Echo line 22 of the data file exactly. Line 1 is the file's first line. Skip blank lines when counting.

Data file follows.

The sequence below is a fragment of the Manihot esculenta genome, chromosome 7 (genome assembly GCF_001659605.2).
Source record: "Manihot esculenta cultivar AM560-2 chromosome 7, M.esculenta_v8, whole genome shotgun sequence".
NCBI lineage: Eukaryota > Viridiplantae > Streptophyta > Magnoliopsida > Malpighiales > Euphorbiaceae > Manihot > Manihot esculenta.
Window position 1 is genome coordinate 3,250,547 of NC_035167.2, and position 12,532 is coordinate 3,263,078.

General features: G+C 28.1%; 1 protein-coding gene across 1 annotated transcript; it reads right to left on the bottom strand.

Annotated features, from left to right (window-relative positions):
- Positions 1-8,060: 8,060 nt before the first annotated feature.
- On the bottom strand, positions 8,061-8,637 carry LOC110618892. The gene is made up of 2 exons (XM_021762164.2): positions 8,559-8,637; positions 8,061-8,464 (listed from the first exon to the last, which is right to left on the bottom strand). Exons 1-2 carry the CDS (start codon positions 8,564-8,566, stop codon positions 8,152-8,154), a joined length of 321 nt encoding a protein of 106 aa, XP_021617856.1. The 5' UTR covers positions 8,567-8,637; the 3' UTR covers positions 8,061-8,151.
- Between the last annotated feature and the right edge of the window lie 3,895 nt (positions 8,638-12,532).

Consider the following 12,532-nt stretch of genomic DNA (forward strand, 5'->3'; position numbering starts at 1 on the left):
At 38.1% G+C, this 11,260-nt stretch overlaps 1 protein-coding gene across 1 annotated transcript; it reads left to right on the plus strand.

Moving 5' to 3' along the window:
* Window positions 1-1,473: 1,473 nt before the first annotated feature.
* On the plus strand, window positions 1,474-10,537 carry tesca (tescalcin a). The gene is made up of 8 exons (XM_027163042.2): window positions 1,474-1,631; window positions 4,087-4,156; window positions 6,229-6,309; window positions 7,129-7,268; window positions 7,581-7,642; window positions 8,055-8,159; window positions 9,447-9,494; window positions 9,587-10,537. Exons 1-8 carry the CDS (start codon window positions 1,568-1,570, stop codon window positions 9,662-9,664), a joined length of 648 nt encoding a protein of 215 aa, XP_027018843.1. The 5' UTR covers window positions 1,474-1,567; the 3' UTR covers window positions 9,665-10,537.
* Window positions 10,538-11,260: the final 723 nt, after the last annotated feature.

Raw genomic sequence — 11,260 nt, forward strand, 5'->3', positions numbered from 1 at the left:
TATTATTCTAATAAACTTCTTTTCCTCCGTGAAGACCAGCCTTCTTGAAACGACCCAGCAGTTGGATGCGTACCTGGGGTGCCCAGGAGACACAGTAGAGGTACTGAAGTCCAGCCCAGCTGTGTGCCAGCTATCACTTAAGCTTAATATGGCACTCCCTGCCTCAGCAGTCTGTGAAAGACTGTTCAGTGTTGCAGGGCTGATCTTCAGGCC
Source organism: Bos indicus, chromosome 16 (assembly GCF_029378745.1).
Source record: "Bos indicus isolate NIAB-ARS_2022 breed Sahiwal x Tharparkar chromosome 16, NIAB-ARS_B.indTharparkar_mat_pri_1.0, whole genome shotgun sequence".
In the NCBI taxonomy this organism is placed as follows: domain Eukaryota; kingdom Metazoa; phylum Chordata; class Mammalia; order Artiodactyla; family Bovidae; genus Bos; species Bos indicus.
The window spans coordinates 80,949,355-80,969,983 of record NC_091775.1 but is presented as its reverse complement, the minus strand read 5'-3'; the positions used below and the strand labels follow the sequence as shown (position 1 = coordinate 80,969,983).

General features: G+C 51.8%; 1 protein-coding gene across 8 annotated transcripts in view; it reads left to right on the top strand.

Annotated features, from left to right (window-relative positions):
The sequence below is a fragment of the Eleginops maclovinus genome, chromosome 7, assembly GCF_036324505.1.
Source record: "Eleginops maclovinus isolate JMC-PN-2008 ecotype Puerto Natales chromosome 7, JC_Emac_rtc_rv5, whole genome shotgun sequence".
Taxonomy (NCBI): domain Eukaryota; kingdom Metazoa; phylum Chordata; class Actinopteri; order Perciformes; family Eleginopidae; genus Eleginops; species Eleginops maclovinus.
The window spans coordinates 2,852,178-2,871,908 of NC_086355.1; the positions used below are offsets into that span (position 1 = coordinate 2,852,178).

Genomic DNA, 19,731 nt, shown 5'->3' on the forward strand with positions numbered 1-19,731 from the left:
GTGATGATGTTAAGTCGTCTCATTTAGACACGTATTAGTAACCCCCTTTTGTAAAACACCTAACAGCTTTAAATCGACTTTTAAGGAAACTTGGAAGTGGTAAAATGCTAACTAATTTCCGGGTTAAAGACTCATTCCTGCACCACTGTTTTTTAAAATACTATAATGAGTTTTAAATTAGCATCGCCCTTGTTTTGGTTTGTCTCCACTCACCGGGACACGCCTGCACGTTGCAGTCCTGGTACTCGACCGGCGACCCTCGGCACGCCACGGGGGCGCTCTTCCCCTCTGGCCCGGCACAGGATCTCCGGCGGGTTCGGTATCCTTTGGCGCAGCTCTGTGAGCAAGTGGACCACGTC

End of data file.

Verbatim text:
General features: G+C 51.8%; 1 protein-coding gene across 8 annotated transcripts in view; it reads left to right on the top strand.